This is in stark contrast to some of the more popular social networks.

/images/uxoflang/google-mf2.png

Not only does this correctly address the correct pluralization for ‘people’, it also takes into consideration the offset from the total count of the 3 people that are listed explicitly. This attention to detail doesn’t stop at decent pluralization, but also gender.

/images/uxoflang/facebook-mf.png

/images/uxoflang/facebook-mf2.png

Remember the old days when Facebook used to refer to everyone as a ‘their’? That was weird. Don’t fall into that trap. When it comes to good user experience, you can’t ignore the text. If you can go through your app and find any sentence that you’d write differently if it wasn’t generated by a computer, you are reducing the effectiveness of that text and degrading the overall experience.

Iteration

Assuming you’re sold on the idea of a proper language treatment of your app, let’s try to solve the problem using some of the examples we’ve already seen.

There are X result(s)

In JavaScript, the naïve solution would be to do something like the following:

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if ( X === 1 ) {
  return "There is one result";
}
else {
  return "There are " + X + " results";
}

This results in a proper english sentence in all cases. That’s great, but let’s get a touch more complex. Now we want to support another language. The pluralization rules for English are different than the rules for French. If we want to support French, our solution starts looking more like this:

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if ( lang === "en" ) {
  if ( X === 1 ) {
    return "There is one result";
  }
  else {
    return "There are " + X + " results";
  }
}
else if ( lang === "fr" ) {
  if ( X > 1 ) {
    return "Le, there are " + X + " results";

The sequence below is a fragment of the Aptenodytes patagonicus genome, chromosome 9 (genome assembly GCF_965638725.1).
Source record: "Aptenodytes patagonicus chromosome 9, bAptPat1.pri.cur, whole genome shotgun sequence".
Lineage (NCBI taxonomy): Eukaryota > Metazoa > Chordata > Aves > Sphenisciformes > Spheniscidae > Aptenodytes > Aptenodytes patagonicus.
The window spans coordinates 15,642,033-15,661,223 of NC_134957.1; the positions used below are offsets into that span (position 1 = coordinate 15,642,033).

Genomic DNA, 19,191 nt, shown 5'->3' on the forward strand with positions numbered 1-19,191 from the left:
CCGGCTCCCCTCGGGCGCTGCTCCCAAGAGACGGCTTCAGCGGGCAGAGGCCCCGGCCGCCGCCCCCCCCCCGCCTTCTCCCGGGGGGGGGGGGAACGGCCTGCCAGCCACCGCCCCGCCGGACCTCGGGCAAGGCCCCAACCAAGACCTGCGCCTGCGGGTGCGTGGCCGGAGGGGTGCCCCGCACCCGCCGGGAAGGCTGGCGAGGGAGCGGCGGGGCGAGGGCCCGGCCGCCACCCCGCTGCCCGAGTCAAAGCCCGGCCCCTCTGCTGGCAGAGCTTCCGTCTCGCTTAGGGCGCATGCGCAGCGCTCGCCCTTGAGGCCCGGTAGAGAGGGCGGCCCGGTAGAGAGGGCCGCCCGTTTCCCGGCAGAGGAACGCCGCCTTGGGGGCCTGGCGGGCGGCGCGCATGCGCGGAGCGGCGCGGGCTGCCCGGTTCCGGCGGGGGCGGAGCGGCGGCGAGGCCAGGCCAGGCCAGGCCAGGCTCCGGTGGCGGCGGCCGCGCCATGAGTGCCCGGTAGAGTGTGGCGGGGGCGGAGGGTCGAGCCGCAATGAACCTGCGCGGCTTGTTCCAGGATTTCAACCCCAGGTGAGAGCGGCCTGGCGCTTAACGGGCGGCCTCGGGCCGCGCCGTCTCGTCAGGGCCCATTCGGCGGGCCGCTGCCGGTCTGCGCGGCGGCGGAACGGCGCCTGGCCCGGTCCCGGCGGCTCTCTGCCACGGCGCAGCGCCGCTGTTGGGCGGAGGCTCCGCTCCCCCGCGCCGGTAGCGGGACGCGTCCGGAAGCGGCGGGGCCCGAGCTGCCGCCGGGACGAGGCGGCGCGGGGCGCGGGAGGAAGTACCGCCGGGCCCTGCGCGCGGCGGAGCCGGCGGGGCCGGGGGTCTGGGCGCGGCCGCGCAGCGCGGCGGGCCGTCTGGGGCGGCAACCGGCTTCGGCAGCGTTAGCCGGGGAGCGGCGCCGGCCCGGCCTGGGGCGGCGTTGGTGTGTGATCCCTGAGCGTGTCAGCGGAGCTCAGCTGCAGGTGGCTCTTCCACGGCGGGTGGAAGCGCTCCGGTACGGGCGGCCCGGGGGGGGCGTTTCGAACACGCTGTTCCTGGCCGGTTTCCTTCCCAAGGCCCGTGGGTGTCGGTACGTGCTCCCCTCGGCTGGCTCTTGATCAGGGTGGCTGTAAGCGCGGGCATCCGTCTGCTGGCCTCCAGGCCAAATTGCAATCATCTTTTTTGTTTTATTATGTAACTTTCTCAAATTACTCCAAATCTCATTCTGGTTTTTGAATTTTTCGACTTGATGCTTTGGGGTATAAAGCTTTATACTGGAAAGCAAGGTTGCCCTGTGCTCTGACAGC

}
  else {
    return "Le, there is " + X + " result";
  }
}

This quickly becomes an unscalable solution. You might be thinking “Well, Alex, I never plan on internationalizing my app, so the rest of this article doesn’t apply to me.” – I’d encourage you to consider the original example as a more pleasant English-only sentence:

There are 8 results in 2 categories.

Even when ignoring locale, we still have some combinatoric debts to pay. Let’s check out the code for handling this naïvely:

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if ( ResCount !== 1 && CatCount !== 1 ) {
  return "There are " + ResCount + " results in " + CatCount + " categories.";
}
else if ( ResCount === 1 && CatCount !== 1 ) {
  return "There is one result in " + CatCount + " categories.";
}
else if ( ResCount !== 1 && CatCount === 1 ) {
  return "There are " + ResCount + " results in one category.";
}
else if ( ResCount === 1 && CatCount === 1 ) {
  return "There is one result in one category.";
}

This is pretty painstaking even without the chore of translating it into other languages. You cannot split up the halves of the sentences safely (especially if you want multiple languages), because the two halves may not match. You can imagine that when gender is added to this sentence, things explode even further.

Alex searched for an image. He found 5 results in one category.

Now we have to multiply that logic times the number of gender choices. Most specs have 3 gender choices: “male”, “female”, and “other”. “Other” specifically is treated “as if you cannot determine the gender of someone who is far away from you.” In the case of this simple sentence, we’d need twelve copies of the sentence – one for each combination of gender and plural form of the nouns.

Gettext (jed)

I recently released a library, Jed, for using Gettext style messages in JavaScript. Gettext is a GNU spec that’s been around for ages. I had been exposed to a little bit of Gettext from my python days, and considered it to be the most popular solution to many of these problems. The main feature of Gettext is that you can decouple the messages from the plural-forms of a given language.

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var pluralForms = {
  "en" : function ( x ) {
    if ( x === 1 ) {
      return 0;
    }
    return 1;
  },
  "fr" : function ( x ) {
    if ( x > 1 ) {
      return 1;
    }
    return 0;
  }
};

We now get back an index of sorts. “Gettext” refers to the lookup/loading/encoding mechanism more than anything, but with these plural forms we could do a lookup for the correct string, stored as data.